Asire B, Nabukeera-Barungi N, Elyanu P, Katureebe C, Lukabwe I, Namusoke E, Musinguzi J, Tumwesigye N and Atuyambe L
Background: The number of adolescents living with HIV (ALHIV) in Uganda is growing. Improving access to HIV services among this population requires a lot of innovation. This study describes service delivery models and innovations to improve access to HIV care and treatment services by adolescents in Uganda.
Methods: It was a mixed methods study in which the qualitative aspects included in-depth interviews, Focus Group Discussions and Key Informant Interviews with adolescents and various stakeholders. Quantitative data was obtained by a cross-sectional design using a questionnaire for 30 health facilities from 10 representative districts of Uganda.
Results: The integrated HIV clinic model was used by 63% (19/30) of the facilities. The most preferred “Stand alone Adolescent HIV clinics” were present in only 17% (5/30). Separate adult and children’s HIV clinic models were 20% (6/30). Only 1/30 (3%) had a transition clinic. Health workers were ignorant about transition clinics but ALHIV expressed a great need for them. Only 30% (9/30) of the health facilities had Youth corners.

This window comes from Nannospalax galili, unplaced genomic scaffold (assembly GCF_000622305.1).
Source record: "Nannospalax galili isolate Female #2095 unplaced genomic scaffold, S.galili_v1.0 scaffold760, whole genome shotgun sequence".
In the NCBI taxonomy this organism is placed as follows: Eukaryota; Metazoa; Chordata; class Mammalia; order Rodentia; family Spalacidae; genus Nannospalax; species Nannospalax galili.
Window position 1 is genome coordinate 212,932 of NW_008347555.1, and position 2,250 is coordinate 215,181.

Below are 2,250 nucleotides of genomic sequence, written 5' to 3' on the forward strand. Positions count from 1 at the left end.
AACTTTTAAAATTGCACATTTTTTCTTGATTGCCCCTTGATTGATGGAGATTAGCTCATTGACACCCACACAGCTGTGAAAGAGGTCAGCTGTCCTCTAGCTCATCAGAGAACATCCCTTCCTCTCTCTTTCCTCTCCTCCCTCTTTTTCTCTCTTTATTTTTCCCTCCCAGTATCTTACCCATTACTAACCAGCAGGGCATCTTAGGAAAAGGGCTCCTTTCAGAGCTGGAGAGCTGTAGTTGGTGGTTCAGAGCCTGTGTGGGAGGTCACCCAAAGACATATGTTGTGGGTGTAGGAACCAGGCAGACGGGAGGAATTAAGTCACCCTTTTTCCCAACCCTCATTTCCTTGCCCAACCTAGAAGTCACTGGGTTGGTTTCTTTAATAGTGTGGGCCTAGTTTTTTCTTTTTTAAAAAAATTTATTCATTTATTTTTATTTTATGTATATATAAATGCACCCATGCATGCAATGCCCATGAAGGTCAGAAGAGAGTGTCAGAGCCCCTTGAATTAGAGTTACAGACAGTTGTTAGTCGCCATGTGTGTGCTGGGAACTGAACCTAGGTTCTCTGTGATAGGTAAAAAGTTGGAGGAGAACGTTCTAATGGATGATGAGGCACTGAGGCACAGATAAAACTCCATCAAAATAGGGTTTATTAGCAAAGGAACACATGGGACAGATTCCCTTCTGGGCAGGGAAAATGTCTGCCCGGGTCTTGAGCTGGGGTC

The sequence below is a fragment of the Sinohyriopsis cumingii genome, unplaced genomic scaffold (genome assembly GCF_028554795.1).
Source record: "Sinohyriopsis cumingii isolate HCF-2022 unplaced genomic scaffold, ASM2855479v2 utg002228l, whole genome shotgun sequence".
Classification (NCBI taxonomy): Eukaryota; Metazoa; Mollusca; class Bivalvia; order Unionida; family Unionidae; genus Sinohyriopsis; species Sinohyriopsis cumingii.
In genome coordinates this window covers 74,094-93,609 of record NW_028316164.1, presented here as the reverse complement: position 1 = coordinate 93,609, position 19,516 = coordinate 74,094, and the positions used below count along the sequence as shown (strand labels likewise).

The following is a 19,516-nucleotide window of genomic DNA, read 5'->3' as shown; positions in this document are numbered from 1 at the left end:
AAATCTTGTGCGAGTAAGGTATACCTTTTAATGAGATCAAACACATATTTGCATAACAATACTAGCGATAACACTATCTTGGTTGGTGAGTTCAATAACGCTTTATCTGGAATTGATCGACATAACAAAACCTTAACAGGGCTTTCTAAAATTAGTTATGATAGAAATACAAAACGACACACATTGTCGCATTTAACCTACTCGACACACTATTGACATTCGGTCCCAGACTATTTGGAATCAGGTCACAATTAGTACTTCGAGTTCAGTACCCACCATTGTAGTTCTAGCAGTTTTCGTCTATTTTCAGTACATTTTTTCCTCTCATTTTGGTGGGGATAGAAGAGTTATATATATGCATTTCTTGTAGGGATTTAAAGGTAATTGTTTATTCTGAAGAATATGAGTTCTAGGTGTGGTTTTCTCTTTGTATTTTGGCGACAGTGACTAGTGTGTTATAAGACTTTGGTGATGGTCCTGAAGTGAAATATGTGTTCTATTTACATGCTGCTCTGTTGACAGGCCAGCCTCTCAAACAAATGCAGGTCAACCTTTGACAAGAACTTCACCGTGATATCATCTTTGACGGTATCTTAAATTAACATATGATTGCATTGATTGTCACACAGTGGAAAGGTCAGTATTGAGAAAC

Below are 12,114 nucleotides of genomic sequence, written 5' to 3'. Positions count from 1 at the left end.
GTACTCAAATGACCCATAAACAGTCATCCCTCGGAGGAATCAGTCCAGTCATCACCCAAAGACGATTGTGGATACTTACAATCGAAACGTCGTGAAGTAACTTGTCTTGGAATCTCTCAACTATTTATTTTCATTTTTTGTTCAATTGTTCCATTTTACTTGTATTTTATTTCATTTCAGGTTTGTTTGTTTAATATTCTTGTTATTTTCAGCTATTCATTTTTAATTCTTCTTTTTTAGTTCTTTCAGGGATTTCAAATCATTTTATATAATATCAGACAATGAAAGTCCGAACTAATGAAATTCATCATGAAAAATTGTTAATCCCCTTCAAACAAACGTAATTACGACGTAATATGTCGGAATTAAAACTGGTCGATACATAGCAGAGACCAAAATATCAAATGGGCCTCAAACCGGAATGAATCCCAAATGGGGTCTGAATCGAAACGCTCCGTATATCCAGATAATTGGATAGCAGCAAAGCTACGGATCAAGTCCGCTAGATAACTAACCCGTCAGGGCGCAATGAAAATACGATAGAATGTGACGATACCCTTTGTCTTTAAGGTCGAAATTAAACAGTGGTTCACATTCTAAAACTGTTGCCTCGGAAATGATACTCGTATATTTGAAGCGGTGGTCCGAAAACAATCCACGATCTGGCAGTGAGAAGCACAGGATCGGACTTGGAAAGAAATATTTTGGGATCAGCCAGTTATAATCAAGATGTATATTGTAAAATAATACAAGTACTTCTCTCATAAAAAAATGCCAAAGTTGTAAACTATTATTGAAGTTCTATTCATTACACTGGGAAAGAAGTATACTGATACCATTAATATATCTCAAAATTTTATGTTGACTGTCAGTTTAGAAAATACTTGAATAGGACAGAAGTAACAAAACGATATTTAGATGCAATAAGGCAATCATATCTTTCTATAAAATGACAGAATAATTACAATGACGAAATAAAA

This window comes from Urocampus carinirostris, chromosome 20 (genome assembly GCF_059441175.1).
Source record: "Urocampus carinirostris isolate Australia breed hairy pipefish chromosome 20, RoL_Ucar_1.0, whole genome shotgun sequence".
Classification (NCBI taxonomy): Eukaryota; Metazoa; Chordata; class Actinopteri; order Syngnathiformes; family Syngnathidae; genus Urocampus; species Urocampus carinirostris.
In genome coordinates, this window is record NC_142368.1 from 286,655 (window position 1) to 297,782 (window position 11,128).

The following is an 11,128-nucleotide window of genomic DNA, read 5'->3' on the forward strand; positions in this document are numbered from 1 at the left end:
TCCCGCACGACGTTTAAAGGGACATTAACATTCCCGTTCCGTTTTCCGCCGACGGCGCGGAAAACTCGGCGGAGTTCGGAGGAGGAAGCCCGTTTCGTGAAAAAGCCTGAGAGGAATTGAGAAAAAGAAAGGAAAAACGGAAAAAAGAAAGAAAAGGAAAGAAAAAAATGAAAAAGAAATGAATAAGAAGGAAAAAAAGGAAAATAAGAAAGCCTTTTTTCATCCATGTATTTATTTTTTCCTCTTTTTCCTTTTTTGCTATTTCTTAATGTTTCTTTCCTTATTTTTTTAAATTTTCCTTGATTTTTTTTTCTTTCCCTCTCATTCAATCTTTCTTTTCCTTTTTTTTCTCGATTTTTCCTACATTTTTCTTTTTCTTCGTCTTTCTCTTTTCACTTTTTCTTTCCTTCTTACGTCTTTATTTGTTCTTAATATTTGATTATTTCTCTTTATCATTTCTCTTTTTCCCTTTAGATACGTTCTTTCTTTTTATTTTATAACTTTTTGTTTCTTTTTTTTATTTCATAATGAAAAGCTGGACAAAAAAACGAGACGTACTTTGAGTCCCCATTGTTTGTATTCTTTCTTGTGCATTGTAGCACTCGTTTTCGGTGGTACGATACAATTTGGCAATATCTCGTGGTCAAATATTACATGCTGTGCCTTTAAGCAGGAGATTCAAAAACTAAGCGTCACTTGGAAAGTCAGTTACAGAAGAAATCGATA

“Peer support groups” were the commonest innovation present in 36% (9/25) of government facilities and 80% (4/5) of the private facilities. Other innovations included HIV testing at night, in schools, making community outreaches, avoiding clinic appointments during school time, use of social media, reducing waiting time, providing privacy, food, skills and transport among others.
Conclusion: Stand-alone adolescent clinics are the preferred model of care for ALHIV. Youth corners in health facilities and peer support clubs were valued innovations but funding was a significant hindrance.